Student finds his own path to influence others
Kwamae Nelson, who will address his fellow graduates at commencement, found inspiration at Seattle Central to pursue a teaching career.
While some may shy away from the challenge of working with middle-schoolers, Kwamae Nelson knows that these young teens are at a critical point in their education. From earlier experiences tutoring and coaching basketball, he learned to connect with these students. He now aims to begin a teaching career that will help shape their view of the world.
“It’s important to have role-models in education that look like you. I want to inspire the next generation to make lasting changes in the world,” Kwamae said.
Now that he is about to graduate with an associate degree, he’s a big step closer to his dream. He will reflect on how Seattle Central shaped his goals as the student speaker at this year’s commencement ceremony.
Classes at Seattle Central clarified how and what Kwamae wants to teach. He learned about parts of African American history he’d never been introduced to before, including that Africans lived in North America before colonialism. When he becomes a teacher, he plans to include those lessons in his own classes. Ultimately, he hopes to revise history curricula to give future students a broader and more inclusive view of history.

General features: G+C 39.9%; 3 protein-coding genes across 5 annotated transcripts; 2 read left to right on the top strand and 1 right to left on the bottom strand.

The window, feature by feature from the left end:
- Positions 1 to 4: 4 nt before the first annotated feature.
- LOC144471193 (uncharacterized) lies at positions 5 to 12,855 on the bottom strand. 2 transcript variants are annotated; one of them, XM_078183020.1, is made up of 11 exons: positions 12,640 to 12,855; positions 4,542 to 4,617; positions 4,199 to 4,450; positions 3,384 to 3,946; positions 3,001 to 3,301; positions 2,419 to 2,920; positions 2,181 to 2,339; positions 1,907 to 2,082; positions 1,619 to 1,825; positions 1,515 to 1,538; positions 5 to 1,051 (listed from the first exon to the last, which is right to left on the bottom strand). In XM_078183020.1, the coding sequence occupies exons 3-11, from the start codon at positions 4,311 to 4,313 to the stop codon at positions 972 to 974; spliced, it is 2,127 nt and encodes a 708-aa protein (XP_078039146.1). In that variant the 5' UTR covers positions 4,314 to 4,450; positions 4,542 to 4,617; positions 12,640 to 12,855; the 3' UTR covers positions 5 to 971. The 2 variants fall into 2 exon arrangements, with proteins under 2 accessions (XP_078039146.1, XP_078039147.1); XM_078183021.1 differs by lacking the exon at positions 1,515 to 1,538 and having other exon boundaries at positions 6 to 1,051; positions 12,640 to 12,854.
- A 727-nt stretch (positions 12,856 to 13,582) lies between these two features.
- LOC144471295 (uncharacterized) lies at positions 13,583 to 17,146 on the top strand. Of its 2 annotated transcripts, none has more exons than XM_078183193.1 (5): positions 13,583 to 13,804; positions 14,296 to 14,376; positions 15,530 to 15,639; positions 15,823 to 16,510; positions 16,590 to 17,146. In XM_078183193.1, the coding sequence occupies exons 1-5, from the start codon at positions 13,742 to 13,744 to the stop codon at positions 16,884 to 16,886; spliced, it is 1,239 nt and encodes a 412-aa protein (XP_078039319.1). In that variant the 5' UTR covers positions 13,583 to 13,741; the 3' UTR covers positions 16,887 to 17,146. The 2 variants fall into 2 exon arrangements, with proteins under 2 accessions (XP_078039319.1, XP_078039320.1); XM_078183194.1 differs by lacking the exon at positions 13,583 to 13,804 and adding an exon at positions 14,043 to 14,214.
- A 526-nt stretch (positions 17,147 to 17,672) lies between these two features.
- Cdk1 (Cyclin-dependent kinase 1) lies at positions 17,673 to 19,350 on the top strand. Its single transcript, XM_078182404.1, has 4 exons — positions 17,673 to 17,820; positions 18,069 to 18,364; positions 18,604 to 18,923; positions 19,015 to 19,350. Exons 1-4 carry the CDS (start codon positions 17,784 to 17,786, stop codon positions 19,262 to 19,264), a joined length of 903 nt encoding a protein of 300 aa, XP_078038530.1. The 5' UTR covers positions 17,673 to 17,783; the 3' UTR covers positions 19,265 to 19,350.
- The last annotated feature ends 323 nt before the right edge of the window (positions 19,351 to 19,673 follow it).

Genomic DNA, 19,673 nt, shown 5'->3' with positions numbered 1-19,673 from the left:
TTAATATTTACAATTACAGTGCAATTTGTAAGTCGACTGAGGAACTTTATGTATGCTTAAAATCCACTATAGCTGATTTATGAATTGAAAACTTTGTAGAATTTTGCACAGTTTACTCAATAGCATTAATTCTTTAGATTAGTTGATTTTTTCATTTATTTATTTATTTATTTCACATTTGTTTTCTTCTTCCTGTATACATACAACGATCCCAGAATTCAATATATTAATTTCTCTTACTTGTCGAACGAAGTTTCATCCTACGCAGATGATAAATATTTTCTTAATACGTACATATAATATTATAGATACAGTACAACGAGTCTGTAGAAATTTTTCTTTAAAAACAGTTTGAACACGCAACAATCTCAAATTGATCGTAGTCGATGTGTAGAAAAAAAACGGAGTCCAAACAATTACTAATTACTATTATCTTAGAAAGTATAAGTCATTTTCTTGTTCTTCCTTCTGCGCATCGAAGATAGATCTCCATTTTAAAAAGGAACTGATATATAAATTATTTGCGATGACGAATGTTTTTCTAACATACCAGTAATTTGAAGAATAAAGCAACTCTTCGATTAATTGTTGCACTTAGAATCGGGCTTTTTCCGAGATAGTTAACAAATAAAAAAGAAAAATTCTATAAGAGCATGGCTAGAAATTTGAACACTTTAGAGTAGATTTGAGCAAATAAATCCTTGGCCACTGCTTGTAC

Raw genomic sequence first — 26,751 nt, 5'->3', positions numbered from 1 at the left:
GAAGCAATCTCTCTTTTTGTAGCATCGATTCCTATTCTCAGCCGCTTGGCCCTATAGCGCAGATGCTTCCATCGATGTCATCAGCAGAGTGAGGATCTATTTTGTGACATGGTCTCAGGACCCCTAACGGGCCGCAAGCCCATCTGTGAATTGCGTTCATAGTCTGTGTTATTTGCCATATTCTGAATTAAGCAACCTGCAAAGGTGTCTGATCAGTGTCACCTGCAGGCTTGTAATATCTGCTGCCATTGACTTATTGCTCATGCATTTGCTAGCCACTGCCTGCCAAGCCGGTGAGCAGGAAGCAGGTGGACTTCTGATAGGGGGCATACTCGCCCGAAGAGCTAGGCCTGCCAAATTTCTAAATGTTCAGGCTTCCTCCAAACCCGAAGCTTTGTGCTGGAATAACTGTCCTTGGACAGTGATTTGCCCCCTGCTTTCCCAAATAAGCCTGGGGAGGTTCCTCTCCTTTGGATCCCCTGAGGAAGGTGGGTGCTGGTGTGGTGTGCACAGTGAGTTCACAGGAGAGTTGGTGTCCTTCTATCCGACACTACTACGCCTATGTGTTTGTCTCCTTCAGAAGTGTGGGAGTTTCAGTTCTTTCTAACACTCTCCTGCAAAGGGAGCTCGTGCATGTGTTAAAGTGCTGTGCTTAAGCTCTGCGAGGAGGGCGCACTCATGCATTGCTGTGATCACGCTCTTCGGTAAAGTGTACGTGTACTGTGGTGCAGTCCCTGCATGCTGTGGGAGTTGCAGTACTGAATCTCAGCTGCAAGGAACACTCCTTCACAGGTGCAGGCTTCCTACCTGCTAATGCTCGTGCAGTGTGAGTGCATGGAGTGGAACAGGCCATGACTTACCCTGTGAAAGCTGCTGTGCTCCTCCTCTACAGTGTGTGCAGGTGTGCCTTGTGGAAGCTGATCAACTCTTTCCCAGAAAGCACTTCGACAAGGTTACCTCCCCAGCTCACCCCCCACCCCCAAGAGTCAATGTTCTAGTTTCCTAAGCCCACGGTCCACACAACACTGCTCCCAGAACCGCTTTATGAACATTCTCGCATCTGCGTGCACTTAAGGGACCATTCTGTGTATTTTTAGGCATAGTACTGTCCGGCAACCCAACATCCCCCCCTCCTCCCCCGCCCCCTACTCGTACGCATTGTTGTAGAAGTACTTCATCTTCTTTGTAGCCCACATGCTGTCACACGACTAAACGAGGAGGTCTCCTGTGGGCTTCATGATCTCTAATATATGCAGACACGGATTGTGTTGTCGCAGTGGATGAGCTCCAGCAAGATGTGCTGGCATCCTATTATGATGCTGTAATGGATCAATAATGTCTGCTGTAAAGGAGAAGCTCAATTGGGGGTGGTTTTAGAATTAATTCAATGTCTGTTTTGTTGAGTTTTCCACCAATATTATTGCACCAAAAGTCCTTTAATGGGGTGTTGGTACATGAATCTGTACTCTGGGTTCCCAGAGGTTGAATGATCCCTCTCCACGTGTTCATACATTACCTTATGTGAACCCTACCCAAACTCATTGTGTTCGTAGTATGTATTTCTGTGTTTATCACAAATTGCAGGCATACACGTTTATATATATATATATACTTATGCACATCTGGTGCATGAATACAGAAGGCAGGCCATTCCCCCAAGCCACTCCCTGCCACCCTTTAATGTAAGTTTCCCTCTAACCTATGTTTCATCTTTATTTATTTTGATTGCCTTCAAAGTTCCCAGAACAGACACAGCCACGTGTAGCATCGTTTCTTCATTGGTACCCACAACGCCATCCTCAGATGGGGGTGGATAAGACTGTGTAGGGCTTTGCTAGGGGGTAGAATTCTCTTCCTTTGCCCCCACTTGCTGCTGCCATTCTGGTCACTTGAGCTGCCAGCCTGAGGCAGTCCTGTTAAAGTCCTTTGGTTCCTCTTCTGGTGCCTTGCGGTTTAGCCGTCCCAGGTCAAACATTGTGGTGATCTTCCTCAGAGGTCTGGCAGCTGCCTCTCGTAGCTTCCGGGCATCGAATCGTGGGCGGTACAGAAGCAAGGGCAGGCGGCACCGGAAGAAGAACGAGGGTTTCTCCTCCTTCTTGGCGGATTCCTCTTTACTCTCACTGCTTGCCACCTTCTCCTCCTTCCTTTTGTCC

“There is so much to history that we never learn about, but all of those things connect to a bigger picture,” Kwamae said. “We can’t talk about the history of this country without discussing how African American are impacted by it.”
Kwamae’s on-campus job in Multicultural Services provided another chance to broaden his perspective. He’s learned more about social justice issues like inequity in Seattle’s booming economy, and connected with other student leaders at events like the annual Students of Color Conference. Last year, a friend Kwamae met through this job asked him to serve as the president for the Black Student Union.
“I learned a lot about myself and what it means to be a leader,” said Kwamae, who successfully recruited more members and revived the previously inactive club. “I learned to grow from my mistakes and how to work together with a team toward a common goal,”
This month, Kwamae will graduate with an Associate of Arts transfer degree, and in another six months, he hopes to transfer to either Emory University in Atlanta or Tuskegee University in Alabama. He plans to major in Secondary Education and minor in African American History.